A thought did occur to me, though, and I throw this out there realizing it may be pretty far-fetched. I don’t know whether it’s so completely off-base as to be crazy, or maybe on the other hand something people have speculated about, and I just am unaware of it; but anyway, just for the sake of following where it may lead… The Romans, who of course occupied England, never invaded Ireland, thus allowing the Celtic peoples (who arrived there some time between 600 and 400 B.C.) to develop their culture undisturbed. The one people who did manage to invade and intermingle their culture with the Gaels were the Vikings, who apparently had a presence there for about two hundred years starting in the 8th century. Interestingly, Dublin is actually a Viking city. If you want to trust Wikipedia here, it relates that:

“In 838, a small Viking fleet entered the River Liffey in eastern Ireland. The Vikings set up a base, which the Irish called a longphort. This longphort eventually became Dublin…The Vikings also established longphorts in Cork, Limerick, Waterford, and Wexford.”

I hope I will not offend anyone (I love Europe and in fact lived and studied in Belgium for several years, and speak enough French and Dutch to get by…) by saying that Europe does not – with a few exceptions here or there – have a reputation for producing much great pop or rock music. The one country that has always struck me as bucking this trend is Sweden (followed by, perhaps more prominently in recent years, Denmark). Beginning with at least Abba, that land of approximately 9 million people has turned out one group after another with a real flair for melodic pop songwriting. Even in the 1960s they had a knack for producing some of the finest non-English-speaking bands in the world – like, to take just one extremely obscure example, the Tages, who in 1966 released one of the world’s first psychedelic pop albums, and the next year even recorded at Abbey Road in London. I had never heard of them, but they were just one band I came across that only served to further my impression that Sweden has for a long time had a musical sensibility that most other European countries lack.

So again, this is perhaps reaching a little far, but if one thinks of much of Europe as eventually being under the Roman umbrella – and  I have no idea exactly how related to the “Romans” Italians of today are, but let’s face it, that country especially, much as I also love it, has no tradition at all of quality pop music of the sort we are talking about here – perhaps the fact that Ireland never experienced that, and in contrast was actually influenced by Scandinavians, plays a small role in the fact that the Irish have had such a notable musical tradition? (And when I link Sweden in particular to pop music, I know that they were of course just one of the countries that produced Vikings, and in fact the Swedes tended to venture east into Russia, while Norway and Denmark spawned most of the Vikings who sailed to Ireland; but I’m not a Viking scholar or any kind of historian, and for the sake of argument I’m just going to think of Scandinavia as a whole as being a region that produced a people who intermingled with the Celts, and now is an area which, in at least a couple of places, seems to have a feel for that sort of music that is largely lacking in the rest of Europe.)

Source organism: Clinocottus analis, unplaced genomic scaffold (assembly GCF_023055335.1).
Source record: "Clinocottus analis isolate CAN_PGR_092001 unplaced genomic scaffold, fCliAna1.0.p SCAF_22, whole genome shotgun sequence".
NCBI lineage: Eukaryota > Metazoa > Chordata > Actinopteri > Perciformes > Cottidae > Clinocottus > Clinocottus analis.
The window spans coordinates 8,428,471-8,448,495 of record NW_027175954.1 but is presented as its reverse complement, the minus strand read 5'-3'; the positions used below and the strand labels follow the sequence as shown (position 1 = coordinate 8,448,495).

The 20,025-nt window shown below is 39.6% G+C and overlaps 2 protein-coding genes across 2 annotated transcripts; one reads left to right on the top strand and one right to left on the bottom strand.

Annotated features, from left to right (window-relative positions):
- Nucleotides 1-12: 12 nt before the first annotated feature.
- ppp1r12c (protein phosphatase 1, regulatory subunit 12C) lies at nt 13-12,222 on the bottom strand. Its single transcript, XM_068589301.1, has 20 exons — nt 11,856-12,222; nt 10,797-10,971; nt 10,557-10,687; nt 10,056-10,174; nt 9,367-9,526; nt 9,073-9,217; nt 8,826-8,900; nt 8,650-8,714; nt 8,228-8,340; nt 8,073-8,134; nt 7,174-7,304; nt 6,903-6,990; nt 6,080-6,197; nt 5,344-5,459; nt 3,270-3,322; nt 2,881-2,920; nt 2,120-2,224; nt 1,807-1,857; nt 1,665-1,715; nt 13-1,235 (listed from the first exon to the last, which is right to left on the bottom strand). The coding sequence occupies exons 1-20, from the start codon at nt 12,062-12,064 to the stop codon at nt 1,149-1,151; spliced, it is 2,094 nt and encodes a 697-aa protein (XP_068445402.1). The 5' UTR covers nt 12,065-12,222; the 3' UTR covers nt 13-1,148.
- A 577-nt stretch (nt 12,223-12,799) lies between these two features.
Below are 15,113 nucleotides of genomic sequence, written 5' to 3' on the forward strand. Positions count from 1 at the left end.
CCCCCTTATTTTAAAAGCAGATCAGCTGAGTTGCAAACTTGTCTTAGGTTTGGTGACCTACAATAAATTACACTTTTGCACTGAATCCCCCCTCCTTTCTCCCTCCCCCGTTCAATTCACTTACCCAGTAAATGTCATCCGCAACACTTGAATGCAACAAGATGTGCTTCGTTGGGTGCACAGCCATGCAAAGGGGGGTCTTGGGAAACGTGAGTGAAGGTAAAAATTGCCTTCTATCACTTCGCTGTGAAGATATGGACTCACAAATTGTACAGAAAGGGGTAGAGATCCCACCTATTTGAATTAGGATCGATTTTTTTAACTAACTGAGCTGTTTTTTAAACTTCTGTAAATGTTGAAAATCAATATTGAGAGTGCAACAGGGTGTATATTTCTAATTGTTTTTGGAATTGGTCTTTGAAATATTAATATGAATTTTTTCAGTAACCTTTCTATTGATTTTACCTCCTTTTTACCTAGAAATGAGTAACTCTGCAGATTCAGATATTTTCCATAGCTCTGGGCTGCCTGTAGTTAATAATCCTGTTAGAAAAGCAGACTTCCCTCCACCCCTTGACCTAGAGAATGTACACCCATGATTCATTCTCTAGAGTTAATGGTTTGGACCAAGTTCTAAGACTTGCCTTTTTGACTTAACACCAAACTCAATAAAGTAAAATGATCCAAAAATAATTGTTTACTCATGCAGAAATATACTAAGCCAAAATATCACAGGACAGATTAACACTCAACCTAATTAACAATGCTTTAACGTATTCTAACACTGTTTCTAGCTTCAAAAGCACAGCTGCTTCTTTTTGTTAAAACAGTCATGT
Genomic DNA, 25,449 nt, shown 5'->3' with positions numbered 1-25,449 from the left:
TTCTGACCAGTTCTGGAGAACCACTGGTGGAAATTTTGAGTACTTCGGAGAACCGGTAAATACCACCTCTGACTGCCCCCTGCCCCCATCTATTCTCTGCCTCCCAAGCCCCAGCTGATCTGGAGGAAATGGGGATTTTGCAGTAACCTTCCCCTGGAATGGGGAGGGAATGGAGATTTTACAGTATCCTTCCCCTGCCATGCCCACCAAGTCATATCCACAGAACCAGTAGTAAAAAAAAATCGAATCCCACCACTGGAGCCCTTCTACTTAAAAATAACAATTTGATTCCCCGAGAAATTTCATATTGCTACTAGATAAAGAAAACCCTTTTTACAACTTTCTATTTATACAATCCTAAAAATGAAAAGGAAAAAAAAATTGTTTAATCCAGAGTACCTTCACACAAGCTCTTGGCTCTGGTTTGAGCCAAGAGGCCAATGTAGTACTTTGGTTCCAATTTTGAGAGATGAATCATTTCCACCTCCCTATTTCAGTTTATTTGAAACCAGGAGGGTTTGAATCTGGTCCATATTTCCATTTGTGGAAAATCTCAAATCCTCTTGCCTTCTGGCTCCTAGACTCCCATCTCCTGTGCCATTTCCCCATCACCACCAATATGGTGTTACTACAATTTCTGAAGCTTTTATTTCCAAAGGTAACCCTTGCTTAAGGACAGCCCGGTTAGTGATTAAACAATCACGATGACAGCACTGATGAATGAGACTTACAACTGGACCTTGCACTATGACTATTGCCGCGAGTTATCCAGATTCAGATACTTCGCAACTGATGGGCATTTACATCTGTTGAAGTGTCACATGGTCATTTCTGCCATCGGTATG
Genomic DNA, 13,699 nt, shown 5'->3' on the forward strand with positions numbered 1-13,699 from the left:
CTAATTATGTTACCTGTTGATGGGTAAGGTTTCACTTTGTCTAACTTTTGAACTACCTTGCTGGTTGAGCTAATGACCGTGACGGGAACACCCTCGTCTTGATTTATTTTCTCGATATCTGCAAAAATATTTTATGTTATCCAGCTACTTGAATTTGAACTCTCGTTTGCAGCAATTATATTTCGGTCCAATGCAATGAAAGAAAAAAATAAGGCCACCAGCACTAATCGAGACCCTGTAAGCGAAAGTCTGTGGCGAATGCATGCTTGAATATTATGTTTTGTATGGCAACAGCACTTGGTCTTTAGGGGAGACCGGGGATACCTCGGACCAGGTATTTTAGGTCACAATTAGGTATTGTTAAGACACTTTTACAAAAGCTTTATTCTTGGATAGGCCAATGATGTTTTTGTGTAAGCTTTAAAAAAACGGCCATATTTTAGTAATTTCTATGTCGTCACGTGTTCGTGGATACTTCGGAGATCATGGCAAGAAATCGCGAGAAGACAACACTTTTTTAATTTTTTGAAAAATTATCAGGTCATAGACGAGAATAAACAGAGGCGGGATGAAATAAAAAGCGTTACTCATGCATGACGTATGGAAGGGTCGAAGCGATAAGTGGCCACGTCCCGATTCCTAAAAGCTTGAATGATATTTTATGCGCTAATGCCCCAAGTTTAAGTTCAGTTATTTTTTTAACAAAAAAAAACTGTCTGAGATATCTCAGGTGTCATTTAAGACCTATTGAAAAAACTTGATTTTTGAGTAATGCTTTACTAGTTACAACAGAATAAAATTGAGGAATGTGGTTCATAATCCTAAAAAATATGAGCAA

Now, who knows exactly what goes into being “good at” making pop music. And again, I am just kind of thinking out loud, but in pondering and reading about all this, a couple of further things struck me. One, it is pretty much a commonplace that Ireland, as well as being known as a very musical and literary nation, has a reputation for melancholy. “The Irish” states Mike Murray in an essay I came across entitled ‘Cannot Keep from Singing,’ “are a melancholy lot.  No one who lives with us can doubt that.” He continues: “For all the famous — and infamous — cultural stereotypes involving our merriment (we hoist our glasses high and celebrate heartily when someone passes away, for crying out loud) we are nevertheless a people of deep cultural sorrow.” There is also a somewhat classic quote by the late United States Senator Daniel Patrick Moynihan, who said, “I don’t think there’s any point in being Irish if you don’t know that the world is going to break your heart eventually.” There are doubtless hundreds more that could be cited, but the thing that struck me is that, for example, England has never really been seen in quite the same way, and neither have a lot of other northern European countries especially, but, coincidentally or not, both Sweden and Norway seem to be associated with a similar sensibility.

John Lennon and Yoko Ono singing about the “pain and the death and the glory, and the poets of old Ireland.” Dig that percussion.

I haven’t spent much time in either country, but I have had friends in Denmark since the 1980s and spent a fair amount of time there, and was always struck by what I felt was the difference between their more outgoing, happy-go-lucky sensibility and what one found across the water in Sweden. Not to over-generalize, but my experience seems to be reflected in some of the popular notions that Swedes tend to be on the “gloomy” side, or “serious,” “risk-averse” or simply “dull” – or even given to some sort of vague existential anxiety. In a book entitled Swedish Mentality I came across many references to the notion that Swedes are prone to a certain degree of melancholy – there is, strikingly, even a whole chapter called “Melancholy.” Whatever it ultimately is, or however it may express itself, is well beyond my scope here. One somewhat intriguing notion in the book that may be worth mentioning briefly, though, is that there are even theories that particular weather patterns can contribute to this phenomenon. It talks about how, in a 1981 Swedish book titled Weather-Related Illness and Airborne Ions, a Doctor Bertil Floistrup discusses atmospheric electricity and its effect on mood: